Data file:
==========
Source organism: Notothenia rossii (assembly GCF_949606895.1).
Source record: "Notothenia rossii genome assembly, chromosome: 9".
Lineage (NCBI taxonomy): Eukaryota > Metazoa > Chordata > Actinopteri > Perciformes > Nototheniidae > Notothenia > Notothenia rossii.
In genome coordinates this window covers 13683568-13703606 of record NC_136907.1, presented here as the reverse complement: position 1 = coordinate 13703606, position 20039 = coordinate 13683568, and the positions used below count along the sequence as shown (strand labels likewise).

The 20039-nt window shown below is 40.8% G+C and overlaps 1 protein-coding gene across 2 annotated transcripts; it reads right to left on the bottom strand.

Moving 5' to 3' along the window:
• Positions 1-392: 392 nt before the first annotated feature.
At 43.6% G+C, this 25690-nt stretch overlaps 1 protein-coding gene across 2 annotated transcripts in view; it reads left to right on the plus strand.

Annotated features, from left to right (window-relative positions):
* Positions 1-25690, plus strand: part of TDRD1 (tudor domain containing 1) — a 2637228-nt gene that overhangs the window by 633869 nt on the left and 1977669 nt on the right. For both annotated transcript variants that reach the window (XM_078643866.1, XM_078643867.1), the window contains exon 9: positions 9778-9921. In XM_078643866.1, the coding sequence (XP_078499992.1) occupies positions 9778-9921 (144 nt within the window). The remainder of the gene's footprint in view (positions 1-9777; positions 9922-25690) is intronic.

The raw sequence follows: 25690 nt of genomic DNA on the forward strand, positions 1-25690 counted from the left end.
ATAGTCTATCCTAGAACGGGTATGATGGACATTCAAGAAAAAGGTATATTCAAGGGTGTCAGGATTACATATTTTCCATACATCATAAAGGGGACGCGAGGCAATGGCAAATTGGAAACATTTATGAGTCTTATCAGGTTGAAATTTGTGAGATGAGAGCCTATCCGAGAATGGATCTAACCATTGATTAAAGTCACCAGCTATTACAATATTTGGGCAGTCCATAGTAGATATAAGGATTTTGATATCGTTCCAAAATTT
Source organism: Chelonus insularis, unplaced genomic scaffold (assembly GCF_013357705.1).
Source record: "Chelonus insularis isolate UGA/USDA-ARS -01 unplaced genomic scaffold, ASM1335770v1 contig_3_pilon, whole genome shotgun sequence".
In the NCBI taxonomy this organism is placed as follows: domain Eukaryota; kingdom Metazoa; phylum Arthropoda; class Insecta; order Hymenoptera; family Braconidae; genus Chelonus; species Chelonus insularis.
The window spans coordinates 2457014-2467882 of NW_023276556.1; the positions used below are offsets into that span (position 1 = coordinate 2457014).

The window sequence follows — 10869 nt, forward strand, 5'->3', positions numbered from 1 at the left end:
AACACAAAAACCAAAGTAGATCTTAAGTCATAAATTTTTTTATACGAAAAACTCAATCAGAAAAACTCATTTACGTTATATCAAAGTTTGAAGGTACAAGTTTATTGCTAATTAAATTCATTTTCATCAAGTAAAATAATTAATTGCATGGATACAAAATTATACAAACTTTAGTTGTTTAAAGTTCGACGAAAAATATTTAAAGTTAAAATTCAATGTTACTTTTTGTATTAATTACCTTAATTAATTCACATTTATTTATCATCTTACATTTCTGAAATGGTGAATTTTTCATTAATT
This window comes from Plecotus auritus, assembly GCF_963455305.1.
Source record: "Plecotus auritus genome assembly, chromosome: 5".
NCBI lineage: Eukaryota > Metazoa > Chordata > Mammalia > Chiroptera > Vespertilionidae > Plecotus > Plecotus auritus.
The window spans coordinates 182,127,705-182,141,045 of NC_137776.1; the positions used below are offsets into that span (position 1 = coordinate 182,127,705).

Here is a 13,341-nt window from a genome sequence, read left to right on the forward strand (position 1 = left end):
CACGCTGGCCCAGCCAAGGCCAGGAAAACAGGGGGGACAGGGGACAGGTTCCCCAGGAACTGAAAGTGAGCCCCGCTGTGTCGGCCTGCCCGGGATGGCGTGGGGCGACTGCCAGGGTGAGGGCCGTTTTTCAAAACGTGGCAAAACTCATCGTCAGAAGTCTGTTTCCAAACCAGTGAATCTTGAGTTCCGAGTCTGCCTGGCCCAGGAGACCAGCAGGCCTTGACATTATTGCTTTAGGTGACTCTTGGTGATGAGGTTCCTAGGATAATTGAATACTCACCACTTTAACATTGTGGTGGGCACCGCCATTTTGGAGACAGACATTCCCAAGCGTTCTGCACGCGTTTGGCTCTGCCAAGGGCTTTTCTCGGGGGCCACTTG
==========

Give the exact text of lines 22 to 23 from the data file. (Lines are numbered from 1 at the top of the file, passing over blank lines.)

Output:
The window spans coordinates 182,127,705-182,141,045 of NC_137776.1; the positions used below are offsets into that span (position 1 = coordinate 182,127,705).

Here is a 13,341-nt window from a genome sequence, read left to right on the forward strand (position 1 = left end):